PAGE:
Thursday, July 12, 2012

Calculating Conditional Probability with MapReduce part 4: Applying Correlation and Independence to get better results

In my last post I discussed using mapreduce to calculate item to item conditional probabilities, in other words, the probability that you will click on page B given that you have clicked on page A.

In this post I'm going to discuss how to determining whether a user click on page A is independent of a user click on page B. I went over this in the first post, but it's worth revisiting because taking the theory literally leads to confusion about why it is relevant for recommending products or content.

Independence and Correlation

Some review of the theory using common sense: if I roll two dice together, it's obvious that the probability of getting a 6 on the first dice is independent of the probability of getting a 6 on the second dice. If, on the other hand, I have 4 blue balls and 4 red balls in a drawer, and retrieved a blue ball the first time I reached for a ball, the probability of pulling out a red ball has gone up because now there are 3 blue balls and 4 red balls left. In the first scenario,

P(roll a 6 with dice A) | P(roll a 6 with dice B) = P(roll a 6 with dice A)

in the second: 

P(red ball) | P(blue ball) = # of red balls/(# of red balls + # of blue balls left). 

Given that I've reduced the number of blue balls, P(red | blue) is > P(red in the original case), I'm more likely to pick a red ball if I've picked a blue ball first.

How does that translate into whether to recommend page B given the user has viewed page A? URIs  aren't balls in a drawer. The theory of independent events vs dependent events doesn't really apply to page views...until you consider that the implications of using the independence test actually make sense when deciding whether to recommend page B given the user is viewing page A.

Given that we know P(B | A) and P(B), and we know that 
  1. for independent events P(B | A) = P(B)
  2. for negatively correlated events P(B | A) < P(B)
then any calculated  P(B | A) significantly <= P(B) means that recommending page B given the user is on page A is likely to disengage the user, because many more viewers are likely to view page B without viewing page A than they are to view page B after viewing  page A. 

Calculating Probabilities Again
From above, we need to calculate P(B | A) and P(B) to determine if B should be recommended when the user is viewing A. We have P(B | A) from the last post: the output of our last reducer was 

    uriX     uriY=P(Y | X) uriZ=P(Z | X)...

As for calculating raw probabilities, we can do this by taking the output from our group-by-user mapreduce from the second post, which looked like

   user1  pageA:num_views_A_by_user1  pageB:num_views_B_by_user1...

A map job that submitted key:value pairs from each line of that output, and a reduce job that grouped by (page uri) key and summed the counts would give a total count of page views per page.

public static class AggregateViewCountsMapper extends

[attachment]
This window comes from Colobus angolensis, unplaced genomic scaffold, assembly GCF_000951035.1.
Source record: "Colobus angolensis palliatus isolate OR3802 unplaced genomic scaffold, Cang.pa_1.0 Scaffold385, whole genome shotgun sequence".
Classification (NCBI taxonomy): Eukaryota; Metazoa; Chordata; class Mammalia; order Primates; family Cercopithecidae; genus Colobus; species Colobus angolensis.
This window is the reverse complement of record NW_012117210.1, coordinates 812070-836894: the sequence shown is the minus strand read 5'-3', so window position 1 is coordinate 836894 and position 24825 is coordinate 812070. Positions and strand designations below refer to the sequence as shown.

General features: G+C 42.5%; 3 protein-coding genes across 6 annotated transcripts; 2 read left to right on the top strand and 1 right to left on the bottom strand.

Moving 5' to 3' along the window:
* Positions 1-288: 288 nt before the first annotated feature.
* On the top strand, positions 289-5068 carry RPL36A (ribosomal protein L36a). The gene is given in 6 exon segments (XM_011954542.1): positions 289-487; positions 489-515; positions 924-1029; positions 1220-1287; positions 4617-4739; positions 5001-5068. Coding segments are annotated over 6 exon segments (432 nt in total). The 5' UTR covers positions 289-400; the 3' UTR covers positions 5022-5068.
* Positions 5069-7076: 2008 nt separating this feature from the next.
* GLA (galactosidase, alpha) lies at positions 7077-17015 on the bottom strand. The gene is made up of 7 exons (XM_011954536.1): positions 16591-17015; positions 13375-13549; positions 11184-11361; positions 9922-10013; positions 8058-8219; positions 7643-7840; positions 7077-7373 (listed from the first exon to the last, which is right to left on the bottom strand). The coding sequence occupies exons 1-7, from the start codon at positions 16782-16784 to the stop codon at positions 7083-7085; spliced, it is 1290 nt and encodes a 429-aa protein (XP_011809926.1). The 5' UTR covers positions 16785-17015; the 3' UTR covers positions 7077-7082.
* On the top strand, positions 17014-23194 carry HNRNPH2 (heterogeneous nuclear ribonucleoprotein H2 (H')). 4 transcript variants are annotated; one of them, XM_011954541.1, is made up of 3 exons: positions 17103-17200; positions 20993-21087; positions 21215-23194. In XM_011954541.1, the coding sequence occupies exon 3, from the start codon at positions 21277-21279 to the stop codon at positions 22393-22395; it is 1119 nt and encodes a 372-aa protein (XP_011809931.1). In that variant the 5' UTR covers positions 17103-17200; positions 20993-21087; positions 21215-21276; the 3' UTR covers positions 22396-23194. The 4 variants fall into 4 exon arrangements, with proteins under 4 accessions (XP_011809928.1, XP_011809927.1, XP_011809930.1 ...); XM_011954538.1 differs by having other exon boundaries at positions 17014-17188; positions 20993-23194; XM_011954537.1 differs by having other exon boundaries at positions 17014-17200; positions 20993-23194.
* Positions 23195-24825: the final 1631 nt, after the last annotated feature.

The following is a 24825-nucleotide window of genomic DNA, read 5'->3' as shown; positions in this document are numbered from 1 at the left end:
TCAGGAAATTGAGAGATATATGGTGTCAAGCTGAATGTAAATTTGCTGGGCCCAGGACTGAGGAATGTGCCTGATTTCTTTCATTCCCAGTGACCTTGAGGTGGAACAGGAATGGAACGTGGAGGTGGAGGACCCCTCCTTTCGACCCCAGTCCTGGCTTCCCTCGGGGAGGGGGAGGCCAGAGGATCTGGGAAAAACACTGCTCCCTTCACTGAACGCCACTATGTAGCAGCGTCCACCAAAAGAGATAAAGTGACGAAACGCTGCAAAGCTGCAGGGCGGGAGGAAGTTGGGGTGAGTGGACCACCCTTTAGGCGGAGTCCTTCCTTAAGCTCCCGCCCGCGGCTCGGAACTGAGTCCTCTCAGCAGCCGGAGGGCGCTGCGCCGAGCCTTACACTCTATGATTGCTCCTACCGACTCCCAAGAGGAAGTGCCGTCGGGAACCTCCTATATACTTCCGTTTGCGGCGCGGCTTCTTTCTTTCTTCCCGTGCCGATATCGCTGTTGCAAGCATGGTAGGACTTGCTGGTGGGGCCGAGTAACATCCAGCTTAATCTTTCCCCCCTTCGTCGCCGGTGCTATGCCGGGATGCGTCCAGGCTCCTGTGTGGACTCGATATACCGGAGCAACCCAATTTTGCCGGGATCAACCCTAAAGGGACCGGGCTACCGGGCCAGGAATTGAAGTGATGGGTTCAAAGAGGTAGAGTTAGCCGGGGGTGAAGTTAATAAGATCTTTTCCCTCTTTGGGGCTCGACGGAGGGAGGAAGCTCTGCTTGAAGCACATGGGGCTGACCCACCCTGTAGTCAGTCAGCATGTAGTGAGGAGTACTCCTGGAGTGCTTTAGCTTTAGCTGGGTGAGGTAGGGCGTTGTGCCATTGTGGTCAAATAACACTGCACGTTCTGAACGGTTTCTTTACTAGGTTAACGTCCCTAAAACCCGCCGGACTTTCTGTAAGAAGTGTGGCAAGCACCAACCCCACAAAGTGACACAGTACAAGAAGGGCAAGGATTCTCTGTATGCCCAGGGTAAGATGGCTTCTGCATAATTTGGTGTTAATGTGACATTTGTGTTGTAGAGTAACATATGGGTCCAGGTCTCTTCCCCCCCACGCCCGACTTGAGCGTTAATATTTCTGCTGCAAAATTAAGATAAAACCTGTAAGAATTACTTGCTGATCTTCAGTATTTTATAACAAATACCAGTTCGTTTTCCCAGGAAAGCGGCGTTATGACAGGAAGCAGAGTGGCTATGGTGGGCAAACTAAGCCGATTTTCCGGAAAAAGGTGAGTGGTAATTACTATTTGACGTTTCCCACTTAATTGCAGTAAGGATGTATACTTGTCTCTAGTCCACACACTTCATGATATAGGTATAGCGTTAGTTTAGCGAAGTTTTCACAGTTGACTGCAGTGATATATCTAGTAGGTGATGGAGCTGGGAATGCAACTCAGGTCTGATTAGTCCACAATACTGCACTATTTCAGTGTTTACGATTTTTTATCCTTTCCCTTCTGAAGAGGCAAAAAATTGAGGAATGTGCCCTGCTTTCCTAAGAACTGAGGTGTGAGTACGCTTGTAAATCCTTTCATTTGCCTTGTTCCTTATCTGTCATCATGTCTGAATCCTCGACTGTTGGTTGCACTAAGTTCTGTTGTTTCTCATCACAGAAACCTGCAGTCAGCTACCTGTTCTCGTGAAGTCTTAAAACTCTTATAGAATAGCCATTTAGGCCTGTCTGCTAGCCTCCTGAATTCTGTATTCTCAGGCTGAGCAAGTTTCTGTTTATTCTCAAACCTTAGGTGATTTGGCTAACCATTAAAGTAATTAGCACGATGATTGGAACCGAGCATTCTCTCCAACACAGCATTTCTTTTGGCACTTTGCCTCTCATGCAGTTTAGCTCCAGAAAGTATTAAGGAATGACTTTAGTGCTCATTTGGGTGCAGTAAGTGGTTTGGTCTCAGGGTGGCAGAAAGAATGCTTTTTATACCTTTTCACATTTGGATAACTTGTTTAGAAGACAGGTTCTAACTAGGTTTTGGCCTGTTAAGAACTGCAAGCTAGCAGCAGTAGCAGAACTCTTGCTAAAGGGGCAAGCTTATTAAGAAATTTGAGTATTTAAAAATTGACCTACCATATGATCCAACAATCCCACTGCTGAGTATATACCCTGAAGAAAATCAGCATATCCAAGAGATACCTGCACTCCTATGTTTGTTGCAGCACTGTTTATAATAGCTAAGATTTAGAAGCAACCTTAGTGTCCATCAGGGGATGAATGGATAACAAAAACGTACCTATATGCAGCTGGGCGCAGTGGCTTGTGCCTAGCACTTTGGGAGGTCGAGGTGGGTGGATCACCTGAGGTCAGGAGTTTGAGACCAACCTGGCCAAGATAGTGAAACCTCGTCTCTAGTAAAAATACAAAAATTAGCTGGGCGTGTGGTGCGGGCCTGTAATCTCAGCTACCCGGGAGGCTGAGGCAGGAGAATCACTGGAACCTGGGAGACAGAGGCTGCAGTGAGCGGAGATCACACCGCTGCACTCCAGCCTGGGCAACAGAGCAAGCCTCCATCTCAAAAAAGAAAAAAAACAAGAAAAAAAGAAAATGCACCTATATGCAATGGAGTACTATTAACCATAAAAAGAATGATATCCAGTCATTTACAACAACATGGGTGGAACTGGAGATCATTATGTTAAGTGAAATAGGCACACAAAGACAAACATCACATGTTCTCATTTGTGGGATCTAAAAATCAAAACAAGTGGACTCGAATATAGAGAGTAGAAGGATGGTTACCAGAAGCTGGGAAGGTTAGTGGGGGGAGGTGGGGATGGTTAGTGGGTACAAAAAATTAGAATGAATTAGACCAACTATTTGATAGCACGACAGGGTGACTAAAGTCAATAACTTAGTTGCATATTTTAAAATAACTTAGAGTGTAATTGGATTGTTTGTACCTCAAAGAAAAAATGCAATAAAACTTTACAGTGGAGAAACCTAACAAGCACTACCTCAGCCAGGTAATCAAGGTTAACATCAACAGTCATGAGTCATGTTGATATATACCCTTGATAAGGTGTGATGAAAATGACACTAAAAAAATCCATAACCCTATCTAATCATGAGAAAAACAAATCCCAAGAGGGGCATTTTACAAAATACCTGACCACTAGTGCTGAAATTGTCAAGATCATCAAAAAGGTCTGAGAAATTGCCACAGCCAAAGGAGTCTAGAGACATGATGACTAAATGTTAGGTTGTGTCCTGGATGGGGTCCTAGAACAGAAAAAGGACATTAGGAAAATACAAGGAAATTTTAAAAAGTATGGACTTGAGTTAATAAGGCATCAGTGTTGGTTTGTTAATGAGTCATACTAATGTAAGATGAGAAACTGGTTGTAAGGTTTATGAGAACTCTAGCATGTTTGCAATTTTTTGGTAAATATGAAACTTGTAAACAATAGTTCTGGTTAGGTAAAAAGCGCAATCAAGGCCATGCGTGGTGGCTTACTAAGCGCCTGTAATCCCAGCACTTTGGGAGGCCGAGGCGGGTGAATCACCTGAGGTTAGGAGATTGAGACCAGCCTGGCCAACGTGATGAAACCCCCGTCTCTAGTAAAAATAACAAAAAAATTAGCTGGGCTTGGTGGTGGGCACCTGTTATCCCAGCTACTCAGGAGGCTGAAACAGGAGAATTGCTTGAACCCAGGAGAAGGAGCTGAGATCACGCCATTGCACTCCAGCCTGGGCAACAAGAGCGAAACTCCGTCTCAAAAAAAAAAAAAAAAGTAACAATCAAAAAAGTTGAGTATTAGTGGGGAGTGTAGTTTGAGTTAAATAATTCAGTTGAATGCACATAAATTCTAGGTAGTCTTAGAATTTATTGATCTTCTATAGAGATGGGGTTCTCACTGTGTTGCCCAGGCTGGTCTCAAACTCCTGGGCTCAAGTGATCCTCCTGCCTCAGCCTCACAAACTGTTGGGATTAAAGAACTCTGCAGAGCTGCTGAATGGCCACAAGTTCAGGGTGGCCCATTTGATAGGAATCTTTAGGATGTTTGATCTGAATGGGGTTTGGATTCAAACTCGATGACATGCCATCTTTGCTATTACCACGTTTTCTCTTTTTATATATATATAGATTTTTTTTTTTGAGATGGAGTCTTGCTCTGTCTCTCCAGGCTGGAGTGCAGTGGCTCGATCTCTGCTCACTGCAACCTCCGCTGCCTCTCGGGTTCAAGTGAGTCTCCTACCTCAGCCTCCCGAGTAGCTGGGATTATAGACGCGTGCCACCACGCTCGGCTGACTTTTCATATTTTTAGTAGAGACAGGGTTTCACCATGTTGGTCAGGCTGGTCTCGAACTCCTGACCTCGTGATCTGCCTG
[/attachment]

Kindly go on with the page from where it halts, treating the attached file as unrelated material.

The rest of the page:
Mapper {

    public void map(final LongWritable key, final Text value,
    final Context context) {
 // assume output of GroupViewsByUser:
 // user1\turi1:count1\turi2:count2...\turiN:countN
 String raw = value.toString();

 String fields[] = raw.split("\t");
 long totalCount = 0;
 for(int i = 1; i < fields.length; i++ ) {
         String rawFieldData = fields[i];
         String tokens[] = rawFieldData.split(":");
  if(tokens.length != 2) {
  // we care about both tokens
  try {
          String count = tokens[1].replaceAll("\\s","");
   Long actualCount = new Long(count);
   context.write(new Text(tokens[0]), new LongWritable(actualCount));
   totalCount += actualCount;
  } catch (IOException e) {
   } catch (InterruptedException e) {
   // write total counts to a guaranteed unique key
   try {
    context.write(new Text(UNIQUE_KEY), 
                                      new LongWritable(totalCount));
   } catch (IOException e) {
   } catch (InterruptedException e) {


A special key (UNIQUE_KEY above) could be used to sum up all views per user.

The reducer is a simple aggregator, the final output would look like this:

pageA  total_view_A_ct
pageB  total_view_B_ct
UNIQUE_KEY total_view_all_pages_ct

The number of lines of output is equal to the total number of pages in your candidate set+1.

Notes on Final Calculations

I'm leaving this one as a mental exercise:
If the data set is small (<10k pages), you could write some script to calculate probabilities of pages A..N by dividing 

total views of pageA / pageTotal count
total views of pageX / pageTotal count

with those counts in place, you can now build a model of views and keep each item B if 

   P(B | A) > P(B)

Note that building the model consists of getting the item:item output, and filtering items as above.

If the data set is larger, and the overall size of the set spans several blocks, then processing the results via mapreduce becomes cumbersome if you don't know the total view count of all pages. I think that this last step definitely requires storing the raw probabilities in a lookup table, then processing the conditional probabilities and filtering out the lists by doing the comparision between P(B | A) and P(B).

How to build the model and store the data above for a more optimal retrieval during model build time is definitely a completely new blog post :)  

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